Aspects of Dostoevskii. Art, Ethics and Faith
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Perhaps more than any other nineteenth-century Russian writer, Dostoevskii’s continuing popularity rests on his contemporary relevance. The prophetic streak in his creativity gives him the same lasting appeal as dystopian novelists such as Zamiatin and Orwell whom he influenced and whose ethical concerns he anticipated. Religious themes are prominent in his work, too, and, though he was a believer, his interest seems to lie in the tension between faith and unbelief, which was felt as keenly in the Russia of his time as in our own. The nature of Dostoevskii’s art also continues to be debated. The older tendency to disparage his literary method has given way to a recognition of the originality of his techniques, without which his ideological concerns would not have emerged with such thought-provoking clarity. The chapters which comprise this volume address these issues in a range of Dostoevskii’s works, from shorter classics, such as House of the Dead and Notes from Underground to great novels such as Crime and Punishment and The Brothers Karamazov. This work will be of use to scholars and students of Dostoevskii at all levels as well as to those with an interest in nineteenth-century literature more generally.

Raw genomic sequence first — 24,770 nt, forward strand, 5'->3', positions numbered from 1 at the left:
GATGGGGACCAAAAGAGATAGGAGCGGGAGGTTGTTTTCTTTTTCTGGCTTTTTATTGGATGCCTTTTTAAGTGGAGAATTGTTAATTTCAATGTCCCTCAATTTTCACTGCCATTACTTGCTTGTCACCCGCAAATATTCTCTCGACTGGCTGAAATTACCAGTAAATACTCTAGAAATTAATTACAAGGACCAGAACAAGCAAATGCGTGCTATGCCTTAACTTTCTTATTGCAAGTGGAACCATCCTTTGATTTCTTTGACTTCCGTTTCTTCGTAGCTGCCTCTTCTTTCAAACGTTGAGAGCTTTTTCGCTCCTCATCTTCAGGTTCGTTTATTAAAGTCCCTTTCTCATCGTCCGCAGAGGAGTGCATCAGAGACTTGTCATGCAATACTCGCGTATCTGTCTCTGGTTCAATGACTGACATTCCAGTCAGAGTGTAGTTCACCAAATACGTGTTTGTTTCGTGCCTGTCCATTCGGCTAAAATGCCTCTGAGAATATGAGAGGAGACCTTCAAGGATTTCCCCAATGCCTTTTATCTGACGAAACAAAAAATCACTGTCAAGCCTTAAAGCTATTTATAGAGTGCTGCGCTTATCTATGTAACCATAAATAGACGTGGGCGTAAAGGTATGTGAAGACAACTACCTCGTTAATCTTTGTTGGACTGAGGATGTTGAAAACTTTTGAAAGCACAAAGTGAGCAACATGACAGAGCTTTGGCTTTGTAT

|Collection||Studies in Slavic Literature and Poetics|